US soldiers get punished for crimes in Iraq

by Fanny Carrier

US troops found guilty of killing, raping or otherwise mistreating Iraqi civilians have begun receiving tough sentences for their crimes, but more serious trials are yet to come.

Two soldiers, who had pleaded guilty to raping and murdering an Iraqi girl and three members of her family in the town of Mahmoudiyah last March, have now received life sentences, but on relatively mild terms.

Sergeant Paul Cortez, 24, was sentenced Thursday to 100 years of prison, but he will be eligible for parole after just 10 years behind bars.

Private James Barker, 23, who last November received a 90-year prison sentence, will be able to go free in 20 years.

Two other soldiers, who face lesser charges in the case, must appear at the end of March and the beginning of April before the same court-martial in Fort Campbell, Kentucky.

The case of a fifth man, Steven Green, who has been dismissed from the army, is being handled by a federal court in Kentucky.

Suspected of being the instigator of the crime, he may face the death penalty, but the date of his trial has not been set yet.

The five men were members of the prestigious 101st Airborne Division, as were four other soldiers accused of murdering three Iraqi prisoners during a May 2006 raid in central Iraq.

Three of them pleaded guilty in Fort Campbell. As a result, two were sentenced to 18 years of prison for murder and the third got nine months for hitting prisoners and causing injuries.

A fourth man, Sergeant Raymond Girouard, accused of ordering the killings is scheduled to face trial in March and risks spending the rest of his life in jail.

In Camp Pendleton, California, eight servicemen are accused of killing an Iraqi civilian in the town of Hamdania last April and trying to cover up the crime by presenting it as an anti-insurgency operation.

Four of them have already pleaded guilty and were sentenced from 12 to 21 months of prison.

Three others, among them the commander of the unit, pleaded not guilty and must face trial in March and April.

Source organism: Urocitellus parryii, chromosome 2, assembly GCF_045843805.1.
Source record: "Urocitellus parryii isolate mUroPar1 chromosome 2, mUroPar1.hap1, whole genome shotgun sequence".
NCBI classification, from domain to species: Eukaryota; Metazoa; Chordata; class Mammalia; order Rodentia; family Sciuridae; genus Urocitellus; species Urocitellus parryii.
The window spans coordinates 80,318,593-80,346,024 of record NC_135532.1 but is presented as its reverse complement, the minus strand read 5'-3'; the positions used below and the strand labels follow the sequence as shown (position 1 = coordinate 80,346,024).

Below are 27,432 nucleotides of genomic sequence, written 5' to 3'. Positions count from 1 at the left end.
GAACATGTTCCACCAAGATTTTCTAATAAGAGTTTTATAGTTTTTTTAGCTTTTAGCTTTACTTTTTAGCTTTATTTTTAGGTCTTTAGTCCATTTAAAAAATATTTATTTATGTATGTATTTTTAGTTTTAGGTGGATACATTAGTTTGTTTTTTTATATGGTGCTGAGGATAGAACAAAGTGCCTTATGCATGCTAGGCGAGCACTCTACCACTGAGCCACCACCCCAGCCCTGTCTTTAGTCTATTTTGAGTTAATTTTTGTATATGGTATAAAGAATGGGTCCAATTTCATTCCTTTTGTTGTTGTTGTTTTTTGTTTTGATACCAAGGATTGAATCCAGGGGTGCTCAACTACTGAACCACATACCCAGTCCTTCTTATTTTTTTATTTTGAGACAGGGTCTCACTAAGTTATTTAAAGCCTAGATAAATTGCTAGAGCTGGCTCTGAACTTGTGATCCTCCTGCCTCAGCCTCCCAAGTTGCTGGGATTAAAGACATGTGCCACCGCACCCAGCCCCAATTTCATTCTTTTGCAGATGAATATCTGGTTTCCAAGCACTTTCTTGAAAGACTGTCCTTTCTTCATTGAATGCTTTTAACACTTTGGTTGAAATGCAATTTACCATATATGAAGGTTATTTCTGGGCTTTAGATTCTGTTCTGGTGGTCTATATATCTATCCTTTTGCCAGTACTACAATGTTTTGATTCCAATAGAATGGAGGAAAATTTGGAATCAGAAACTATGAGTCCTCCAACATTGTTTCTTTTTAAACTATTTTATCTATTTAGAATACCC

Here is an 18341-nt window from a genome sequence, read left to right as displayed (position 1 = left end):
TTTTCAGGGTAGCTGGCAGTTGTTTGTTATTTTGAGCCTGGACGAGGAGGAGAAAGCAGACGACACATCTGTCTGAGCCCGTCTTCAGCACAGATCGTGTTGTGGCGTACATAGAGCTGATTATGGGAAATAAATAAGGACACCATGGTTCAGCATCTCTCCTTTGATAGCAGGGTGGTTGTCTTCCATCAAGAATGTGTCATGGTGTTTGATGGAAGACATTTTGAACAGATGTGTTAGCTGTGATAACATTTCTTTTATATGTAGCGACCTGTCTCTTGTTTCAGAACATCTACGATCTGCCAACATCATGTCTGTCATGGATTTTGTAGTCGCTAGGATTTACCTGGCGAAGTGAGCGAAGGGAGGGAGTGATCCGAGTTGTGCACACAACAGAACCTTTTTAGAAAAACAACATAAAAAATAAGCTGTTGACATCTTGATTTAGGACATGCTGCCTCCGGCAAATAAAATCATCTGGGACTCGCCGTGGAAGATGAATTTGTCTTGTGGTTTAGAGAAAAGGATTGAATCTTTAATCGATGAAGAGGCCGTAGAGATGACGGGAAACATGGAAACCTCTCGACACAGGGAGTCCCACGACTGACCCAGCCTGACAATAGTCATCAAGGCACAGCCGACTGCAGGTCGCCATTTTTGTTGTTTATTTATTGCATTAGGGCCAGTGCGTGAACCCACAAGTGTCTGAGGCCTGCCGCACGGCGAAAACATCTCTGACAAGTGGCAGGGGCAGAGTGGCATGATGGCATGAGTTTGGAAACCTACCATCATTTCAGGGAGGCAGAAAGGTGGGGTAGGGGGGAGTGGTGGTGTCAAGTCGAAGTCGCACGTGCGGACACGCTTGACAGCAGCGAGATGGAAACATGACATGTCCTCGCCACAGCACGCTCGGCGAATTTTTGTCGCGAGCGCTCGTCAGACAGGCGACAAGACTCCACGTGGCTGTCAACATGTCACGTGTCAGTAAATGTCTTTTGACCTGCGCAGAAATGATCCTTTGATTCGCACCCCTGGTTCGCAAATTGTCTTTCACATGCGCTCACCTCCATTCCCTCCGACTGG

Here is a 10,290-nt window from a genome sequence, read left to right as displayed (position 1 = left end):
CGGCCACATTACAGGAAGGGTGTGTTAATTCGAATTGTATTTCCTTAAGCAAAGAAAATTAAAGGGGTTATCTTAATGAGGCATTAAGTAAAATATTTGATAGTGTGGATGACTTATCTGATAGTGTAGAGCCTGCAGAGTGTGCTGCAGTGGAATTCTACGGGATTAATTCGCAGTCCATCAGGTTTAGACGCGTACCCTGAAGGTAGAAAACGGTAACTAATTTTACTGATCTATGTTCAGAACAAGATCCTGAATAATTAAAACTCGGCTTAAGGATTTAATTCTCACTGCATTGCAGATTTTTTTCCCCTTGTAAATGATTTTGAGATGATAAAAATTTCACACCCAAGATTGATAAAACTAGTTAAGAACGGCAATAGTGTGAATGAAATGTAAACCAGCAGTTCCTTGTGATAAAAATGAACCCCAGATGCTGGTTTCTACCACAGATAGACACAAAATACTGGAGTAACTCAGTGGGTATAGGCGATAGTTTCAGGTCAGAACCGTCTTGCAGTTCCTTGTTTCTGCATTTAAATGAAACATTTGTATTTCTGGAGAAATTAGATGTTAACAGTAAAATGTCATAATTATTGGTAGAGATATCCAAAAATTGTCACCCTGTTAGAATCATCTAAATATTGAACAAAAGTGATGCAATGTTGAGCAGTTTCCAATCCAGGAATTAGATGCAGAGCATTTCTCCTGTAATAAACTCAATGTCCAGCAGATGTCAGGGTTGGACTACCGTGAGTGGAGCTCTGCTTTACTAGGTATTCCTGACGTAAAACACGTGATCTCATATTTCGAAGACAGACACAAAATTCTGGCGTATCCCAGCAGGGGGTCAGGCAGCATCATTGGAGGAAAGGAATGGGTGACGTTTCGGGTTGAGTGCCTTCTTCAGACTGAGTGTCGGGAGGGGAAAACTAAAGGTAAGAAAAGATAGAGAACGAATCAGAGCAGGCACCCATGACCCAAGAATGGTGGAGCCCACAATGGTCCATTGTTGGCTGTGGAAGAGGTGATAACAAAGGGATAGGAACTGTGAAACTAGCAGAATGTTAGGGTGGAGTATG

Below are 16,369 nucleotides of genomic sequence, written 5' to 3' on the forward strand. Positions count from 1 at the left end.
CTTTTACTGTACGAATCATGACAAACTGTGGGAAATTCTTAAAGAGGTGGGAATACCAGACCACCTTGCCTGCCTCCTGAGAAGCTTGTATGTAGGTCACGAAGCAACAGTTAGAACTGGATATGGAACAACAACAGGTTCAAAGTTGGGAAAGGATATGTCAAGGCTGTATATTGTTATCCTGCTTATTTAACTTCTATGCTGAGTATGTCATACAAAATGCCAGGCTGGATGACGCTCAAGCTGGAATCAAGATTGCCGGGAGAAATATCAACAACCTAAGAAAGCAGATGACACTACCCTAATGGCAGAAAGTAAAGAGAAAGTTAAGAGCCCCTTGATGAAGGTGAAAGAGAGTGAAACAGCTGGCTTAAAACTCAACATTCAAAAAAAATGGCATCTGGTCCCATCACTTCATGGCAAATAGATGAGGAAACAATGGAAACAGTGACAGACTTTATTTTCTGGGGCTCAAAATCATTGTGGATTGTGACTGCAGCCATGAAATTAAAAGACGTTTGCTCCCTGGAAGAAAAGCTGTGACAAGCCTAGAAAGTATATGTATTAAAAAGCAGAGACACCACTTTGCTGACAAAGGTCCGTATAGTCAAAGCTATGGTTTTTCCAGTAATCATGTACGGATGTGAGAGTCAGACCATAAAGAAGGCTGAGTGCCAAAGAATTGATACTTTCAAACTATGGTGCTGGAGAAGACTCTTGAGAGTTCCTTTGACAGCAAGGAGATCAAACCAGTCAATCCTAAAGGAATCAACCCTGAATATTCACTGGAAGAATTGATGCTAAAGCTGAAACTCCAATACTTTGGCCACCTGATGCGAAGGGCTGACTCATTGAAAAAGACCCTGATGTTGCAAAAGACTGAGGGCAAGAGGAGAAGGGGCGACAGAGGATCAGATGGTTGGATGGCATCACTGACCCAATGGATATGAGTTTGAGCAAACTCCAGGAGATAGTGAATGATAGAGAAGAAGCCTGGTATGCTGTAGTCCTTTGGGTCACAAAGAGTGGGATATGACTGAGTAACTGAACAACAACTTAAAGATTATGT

The eighth has not yet made his defense strategy known.

Some of those charged may face the death penalty.

Six other marines, accused of attacking Iraqi civilians in Hamdania in March 2006, should also face court-martial in Camp Pendleton.

The sprawling marine base will also be the scene of judicial proceedings against eight other members of the corps implicated in the drama of Haditha, where 24 men, women and Iraqi children were killed in November 2005.

Sergeant Frank Wuterich, 26, and three other marines have been charged with the murders and four others with giving inaccurate accounts of the events.

The most serious charges are likely to bring life sentences.

The soldiers claimed they had followed the rules of engagement and opened fire after coming under attack, but a confidential army report disclosed in January by the Washington Post disputed these accounts, saying the marines were enraged by the death of a member of their team.

Even though the United States does not allow its soldiers to be extradited, criminal proceedings have also begun abroad.

In April, an Italian court is scheduled to begin the trial in his absence of US Private Mario Lozano, accused of killing Italian security agent Nicola Calipari in March 2005.

In Britain, a criminal case was reopened after the release of a videotape showing two American pilots opening fire in error on their allies in March 2003 and killing a British soldier.

After learning they had hit a friendly vehicle, one of the pilots can be heard on the tape saying: "We're going to jail, dude."